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Tip: To review the bibliography…

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It is always useful to review an article’s bibliography and references to get a deeper understanding of the psychoanalytic concepts and theoretical framework in it.

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Peskin, M.M. (2000). Through the Looking Glass: Psychoanalysis, Conceptual Integration, and the Problem of the Innate. Changing Ideas In A Changing World: The Revolution in Psychoanalysis. Essays in Honour of Arnold Cooper, 229-236.

Peskin, M.M. (2000). Through the Looking Glass. Changing Ideas In A Changing World: The Revolution in Psychoanalysis. Essays in Honour of Arnold Cooper, 229-236

Part IV Setting the Frame for the Future

Through the Looking Glass: Psychoanalysis, Conceptual Integration, and the Problem of the Innate Book Information Previous Up Next

Mervyn M. Peskin, M.D.

Psychoanalysis is in a period of punctuated equilibrium, a time of change. Energetic subspecies have developed within the psychoanalytic niche, once dominated by classical ego psychology. Of even greater import, the allopatric evolution of psychoanalysis is undergoing transformation due to the encroachment of neighbouring scientific elaborations of the functioning of the mind. Noting that “it is inherent in the nature of science to be refreshed by discourse in other disciplines” (Cooper, 1997, p. 9), Cooper has persuasively argued (1990a; 1991a; 1997) that psychoanalysis cannot remain isolated from these elaborations and still maintain its scientific status. I agree, and read him to be arguing not only for the inspirational but for the constraining effect of neighbouring ideas — for the powerful heuristic guidance and, if necessary, reorientation brought about by conceptual integration, or at least conceptual compatibility, with neighbouring scientific endeavours. In this chapter, part of my ongoing dialogue with him, I will focus on the implications of the curious fact that moving toward conceptual integration leads us back into the theoretical wilderness of mirrors surrounding the innate and instinctual dispositions, which so many advances and revisions of psychoanalytic theory have recently led us out of.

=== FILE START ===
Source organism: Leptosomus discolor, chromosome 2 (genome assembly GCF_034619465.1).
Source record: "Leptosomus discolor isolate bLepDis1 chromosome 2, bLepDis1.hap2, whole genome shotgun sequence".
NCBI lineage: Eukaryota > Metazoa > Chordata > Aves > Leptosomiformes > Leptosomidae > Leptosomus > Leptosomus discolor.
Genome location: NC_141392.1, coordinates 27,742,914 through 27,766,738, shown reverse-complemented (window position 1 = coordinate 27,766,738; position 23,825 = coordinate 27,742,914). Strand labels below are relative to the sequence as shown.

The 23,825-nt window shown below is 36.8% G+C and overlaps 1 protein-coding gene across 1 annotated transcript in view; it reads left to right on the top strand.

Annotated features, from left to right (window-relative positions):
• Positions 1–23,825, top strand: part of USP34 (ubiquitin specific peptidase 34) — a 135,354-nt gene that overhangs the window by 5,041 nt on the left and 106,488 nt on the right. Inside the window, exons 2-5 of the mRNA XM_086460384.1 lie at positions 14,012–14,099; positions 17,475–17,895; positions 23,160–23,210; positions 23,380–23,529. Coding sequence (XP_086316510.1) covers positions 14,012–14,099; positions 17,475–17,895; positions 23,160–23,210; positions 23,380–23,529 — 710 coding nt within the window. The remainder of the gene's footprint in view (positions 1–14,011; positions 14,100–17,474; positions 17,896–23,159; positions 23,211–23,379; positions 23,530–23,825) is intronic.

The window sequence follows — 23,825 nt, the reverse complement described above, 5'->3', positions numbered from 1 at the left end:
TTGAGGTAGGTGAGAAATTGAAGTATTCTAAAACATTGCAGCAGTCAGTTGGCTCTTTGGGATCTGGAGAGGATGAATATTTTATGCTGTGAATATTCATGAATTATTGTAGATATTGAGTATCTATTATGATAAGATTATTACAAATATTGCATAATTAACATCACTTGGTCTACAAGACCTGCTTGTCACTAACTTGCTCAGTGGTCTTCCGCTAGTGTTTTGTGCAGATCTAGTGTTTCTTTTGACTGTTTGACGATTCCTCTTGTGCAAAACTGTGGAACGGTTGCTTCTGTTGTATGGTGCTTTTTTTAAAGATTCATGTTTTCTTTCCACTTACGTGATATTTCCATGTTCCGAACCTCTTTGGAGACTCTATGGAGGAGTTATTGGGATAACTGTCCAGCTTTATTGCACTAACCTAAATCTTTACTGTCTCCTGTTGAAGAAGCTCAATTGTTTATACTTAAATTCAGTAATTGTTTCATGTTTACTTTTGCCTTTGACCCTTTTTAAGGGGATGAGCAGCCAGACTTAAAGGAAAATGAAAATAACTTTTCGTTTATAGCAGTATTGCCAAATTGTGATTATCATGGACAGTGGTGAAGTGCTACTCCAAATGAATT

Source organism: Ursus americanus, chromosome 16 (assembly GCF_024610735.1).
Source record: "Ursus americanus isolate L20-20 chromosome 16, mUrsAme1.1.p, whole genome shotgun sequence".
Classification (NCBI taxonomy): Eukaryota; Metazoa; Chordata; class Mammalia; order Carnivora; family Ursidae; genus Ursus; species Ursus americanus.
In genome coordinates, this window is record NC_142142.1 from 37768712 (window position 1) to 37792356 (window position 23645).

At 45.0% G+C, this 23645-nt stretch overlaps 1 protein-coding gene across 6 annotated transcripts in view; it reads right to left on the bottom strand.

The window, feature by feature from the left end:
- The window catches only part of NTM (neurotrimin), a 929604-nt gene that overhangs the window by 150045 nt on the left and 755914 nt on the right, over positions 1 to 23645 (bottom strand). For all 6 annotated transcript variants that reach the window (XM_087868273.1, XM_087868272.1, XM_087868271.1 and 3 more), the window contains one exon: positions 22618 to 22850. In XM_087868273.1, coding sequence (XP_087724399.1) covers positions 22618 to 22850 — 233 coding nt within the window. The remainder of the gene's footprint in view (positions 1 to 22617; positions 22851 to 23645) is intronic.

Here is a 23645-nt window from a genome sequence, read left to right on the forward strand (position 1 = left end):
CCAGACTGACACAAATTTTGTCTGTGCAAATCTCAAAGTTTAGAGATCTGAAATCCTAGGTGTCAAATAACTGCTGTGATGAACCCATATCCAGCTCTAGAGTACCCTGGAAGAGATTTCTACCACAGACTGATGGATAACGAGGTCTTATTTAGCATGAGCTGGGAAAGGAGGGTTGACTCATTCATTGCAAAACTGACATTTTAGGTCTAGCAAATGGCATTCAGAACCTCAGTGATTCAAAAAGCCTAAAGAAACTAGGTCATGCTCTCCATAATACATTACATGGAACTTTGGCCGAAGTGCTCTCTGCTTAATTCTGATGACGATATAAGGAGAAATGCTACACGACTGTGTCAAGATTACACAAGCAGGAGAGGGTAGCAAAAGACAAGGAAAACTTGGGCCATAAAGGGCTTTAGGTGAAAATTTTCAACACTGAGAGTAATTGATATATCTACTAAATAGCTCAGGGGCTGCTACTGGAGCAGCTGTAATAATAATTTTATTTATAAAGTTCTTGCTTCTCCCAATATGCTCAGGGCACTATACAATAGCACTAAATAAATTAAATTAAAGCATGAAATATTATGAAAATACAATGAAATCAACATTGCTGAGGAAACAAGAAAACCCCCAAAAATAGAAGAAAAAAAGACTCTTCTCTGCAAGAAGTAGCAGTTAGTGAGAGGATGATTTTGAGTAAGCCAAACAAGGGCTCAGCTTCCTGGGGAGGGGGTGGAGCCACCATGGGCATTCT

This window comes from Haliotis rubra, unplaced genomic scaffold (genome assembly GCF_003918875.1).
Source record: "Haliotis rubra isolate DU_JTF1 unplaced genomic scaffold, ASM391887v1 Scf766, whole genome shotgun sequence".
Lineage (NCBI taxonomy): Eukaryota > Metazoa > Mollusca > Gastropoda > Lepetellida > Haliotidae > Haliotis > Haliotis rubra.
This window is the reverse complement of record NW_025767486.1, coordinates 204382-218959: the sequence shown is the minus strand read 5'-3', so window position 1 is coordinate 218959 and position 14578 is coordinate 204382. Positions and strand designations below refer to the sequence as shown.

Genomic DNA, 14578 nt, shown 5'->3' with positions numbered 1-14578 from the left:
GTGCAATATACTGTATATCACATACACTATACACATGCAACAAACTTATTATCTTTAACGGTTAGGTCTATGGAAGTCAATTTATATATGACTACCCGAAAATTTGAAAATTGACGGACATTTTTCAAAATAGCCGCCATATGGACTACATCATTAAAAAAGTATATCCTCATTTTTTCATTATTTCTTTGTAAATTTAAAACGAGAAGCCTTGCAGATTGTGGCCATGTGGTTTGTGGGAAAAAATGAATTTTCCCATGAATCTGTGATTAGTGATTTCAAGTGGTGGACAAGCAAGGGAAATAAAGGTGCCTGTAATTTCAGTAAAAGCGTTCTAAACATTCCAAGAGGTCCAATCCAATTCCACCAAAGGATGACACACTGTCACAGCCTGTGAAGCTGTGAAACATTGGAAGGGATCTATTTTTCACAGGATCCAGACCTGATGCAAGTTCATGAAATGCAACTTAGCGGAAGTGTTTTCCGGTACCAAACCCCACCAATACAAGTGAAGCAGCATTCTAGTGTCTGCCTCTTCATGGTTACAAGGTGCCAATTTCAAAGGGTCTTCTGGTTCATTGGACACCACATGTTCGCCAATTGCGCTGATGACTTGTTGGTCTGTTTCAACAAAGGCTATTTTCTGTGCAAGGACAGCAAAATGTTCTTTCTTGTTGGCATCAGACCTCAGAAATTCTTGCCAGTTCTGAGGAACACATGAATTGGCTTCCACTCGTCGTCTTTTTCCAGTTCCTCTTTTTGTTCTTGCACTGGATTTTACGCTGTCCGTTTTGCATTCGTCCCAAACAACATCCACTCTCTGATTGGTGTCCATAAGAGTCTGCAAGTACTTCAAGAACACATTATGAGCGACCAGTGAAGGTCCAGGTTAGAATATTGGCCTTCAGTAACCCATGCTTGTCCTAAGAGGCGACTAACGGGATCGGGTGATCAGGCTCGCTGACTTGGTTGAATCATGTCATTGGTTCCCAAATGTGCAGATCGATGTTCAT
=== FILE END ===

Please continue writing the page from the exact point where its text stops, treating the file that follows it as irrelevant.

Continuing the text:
The issue of conceptual integration has grown both more realistic and more pressing in the recent past with the rise of cognitivism and the demise of behaviourism in scientific psychology. For cognitivism, unlike behaviourism, accepts that there are hidden causes of behaviour located in the mind/brain (Plotkin, 1998).

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